Thursday, October 12th, 2017 - 4:19 PM
It was going to be one of those days. I knew it as soon as I woke up with a painful cramp in my neck (I really should replace those pillows). The kind of day it was about to be was driven home when I staggered into the kitchen and remembered I was out of coffee.
Undaunted, I set out for a day of lake fishing, in search of the mythical cutthroat trout that had eluded me all year.
The day got interesting when I saw my fishing partner pass me on the highway, going in the opposite direction, well beyond the turn-off to the lake. In fairness, he was coming from the North and there’s only one sign, “Lake This Way” with an arrow, and it faces South. I’m sure he intended to overshoot the turn-off so he would approach from the South and could read the useful information on that sign.
Fish were leaping high into the air as we unloaded and rigged-up. The surface was a mirror. A high fog promised we’d find the fish shallow. We set off and I, as is my custom, began to carefully pull the fat fly line through the guides, getting ready to fish.
So imagine my surprise when a trout grabbed my fly while I was still gently pulling the line through the guides. It was touch-and-go for a while as I grabbed at the cork handle while the fish tugged at the line – which, being treated so ungracefully, had snagged in the guides. I was thankful not only to have won the tug-of-war and save my rod – and land the fish – but also because my fishing partner was way off and didn’t see it.
Fishing was good, although it would have been great if not for the power boat trolling around aimlessly and cluelessly. I’d had to shout out that he was about to run over my line and after that he was a bit more careful. Just a bit. But having him around wasn’t all bad because swiveling my head to see where he was had loosened up my stiff neck.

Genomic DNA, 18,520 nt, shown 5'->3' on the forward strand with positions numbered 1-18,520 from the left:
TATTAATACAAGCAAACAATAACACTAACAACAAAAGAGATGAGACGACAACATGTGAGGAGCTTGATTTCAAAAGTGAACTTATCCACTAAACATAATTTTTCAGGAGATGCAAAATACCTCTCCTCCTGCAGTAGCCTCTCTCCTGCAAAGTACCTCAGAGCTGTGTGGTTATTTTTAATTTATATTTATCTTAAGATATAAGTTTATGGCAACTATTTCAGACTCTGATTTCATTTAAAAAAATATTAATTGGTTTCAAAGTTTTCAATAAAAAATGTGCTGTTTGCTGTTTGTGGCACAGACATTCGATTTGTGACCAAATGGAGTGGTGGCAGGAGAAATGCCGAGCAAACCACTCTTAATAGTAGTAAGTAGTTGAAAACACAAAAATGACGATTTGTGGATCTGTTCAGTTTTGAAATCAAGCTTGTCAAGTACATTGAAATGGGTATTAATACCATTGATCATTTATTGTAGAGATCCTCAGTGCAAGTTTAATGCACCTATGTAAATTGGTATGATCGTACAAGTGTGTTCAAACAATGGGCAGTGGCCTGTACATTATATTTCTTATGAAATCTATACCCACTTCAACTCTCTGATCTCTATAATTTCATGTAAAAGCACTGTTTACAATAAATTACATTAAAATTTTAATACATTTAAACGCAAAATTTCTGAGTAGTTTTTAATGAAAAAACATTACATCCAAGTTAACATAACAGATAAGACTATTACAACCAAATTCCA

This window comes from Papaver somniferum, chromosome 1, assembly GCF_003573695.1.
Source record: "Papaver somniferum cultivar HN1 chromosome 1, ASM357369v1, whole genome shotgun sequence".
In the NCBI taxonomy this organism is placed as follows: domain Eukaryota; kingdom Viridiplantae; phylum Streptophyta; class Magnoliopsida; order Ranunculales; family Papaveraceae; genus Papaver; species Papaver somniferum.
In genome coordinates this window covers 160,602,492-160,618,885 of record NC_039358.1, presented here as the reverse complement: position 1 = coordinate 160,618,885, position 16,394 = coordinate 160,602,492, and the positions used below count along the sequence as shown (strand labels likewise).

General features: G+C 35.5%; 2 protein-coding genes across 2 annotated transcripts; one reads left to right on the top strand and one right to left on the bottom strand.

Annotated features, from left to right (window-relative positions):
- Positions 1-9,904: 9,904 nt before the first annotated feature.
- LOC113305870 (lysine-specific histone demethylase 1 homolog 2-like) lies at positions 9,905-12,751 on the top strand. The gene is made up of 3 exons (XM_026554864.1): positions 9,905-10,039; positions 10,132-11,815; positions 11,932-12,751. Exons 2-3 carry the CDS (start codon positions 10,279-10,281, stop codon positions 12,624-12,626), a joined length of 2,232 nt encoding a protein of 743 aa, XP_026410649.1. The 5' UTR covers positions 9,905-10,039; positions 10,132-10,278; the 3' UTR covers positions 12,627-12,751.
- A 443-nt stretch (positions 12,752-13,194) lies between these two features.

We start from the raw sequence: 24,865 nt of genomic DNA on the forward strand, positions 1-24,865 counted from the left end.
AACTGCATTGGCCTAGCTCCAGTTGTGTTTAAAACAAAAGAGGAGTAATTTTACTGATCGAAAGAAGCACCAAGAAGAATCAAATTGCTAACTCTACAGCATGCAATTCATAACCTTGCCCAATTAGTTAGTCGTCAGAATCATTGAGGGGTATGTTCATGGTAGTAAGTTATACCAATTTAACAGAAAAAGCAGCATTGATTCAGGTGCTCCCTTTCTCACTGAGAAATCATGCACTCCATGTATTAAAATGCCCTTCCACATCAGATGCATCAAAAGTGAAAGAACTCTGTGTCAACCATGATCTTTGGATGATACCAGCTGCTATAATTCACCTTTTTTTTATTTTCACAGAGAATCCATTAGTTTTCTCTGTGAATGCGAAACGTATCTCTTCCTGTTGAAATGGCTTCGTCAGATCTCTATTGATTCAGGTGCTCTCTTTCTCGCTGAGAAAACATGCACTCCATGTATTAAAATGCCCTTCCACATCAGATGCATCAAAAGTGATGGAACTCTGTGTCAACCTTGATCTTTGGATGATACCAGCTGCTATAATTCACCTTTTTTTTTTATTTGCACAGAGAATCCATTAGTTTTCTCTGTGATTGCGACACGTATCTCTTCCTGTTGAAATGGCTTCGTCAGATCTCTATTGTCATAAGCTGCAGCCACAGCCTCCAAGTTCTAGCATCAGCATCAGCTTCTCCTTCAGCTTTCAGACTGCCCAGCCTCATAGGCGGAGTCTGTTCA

About seven fish later, my companion and I were fishing fairly close to each other when I got a good strike. In lakes, I use a 4wt setup, and this trout was giving a good show for itself. Someone shouted out that I should “quit making a drama of it and land the darned fish”. Trying to regain some creed, when I brought it to the kayak, I just reached down to release it, but the fish apparently decided I looked suspicious and took off again. Bringing it back the second time, I pulled it into the kayak by the leader – and it was a cutthroat!
It’s important to understand that I landed a cutthroat in that very same lake earlier this year only to have it leap off the Hawg Trough before I could snap its picture. So when this fish started to flop around on my lap, I grabbed the net and put the fish in it. Fool me once…
Ladies and gentlemen, the hoots of laughter that followed should have been embarrassing to the hooter.
But wait, there’s more. After removing the hook to take its picture, the fish flopped out of the net and had every intention of flopping out of the kayak, and I made a desperate grab for it, and in the process, let go of my fly rod, which promptly went over the starboard side.
Forgetting the fish for a moment, I dropped the net that was still in my left hand and grabbed the rod at about the same time I remembered “Oh crap, that net doesn’t float!”. Quickly swiveling, I grabbed the net again, just as it started under.
I thought I’d put on a marvelous display of dexterity in a kayak, and was shocked to learn that the laughter I thought couldn’t get any louder, could in fact get a lot louder.
I don’t kill fish I don’t intend to eat, but enough was enough. Fish quieted-down and pictures taken, I was ready to lean back, happy that I’d finally caught and photographed a nice little cutthroat, and bask in my success.
“Hey! Aren’t you supposed to put fish in the net before you put them in the boat?” and “I’ve never seen anyone throw their net in the lake before now! ‘Ooo! It sinks!'” Har, har, hardee-har-har.
Friends can be a mixed blessing.
There are moments that make up the glorious days that you’ll never forget, no matter how hard you try.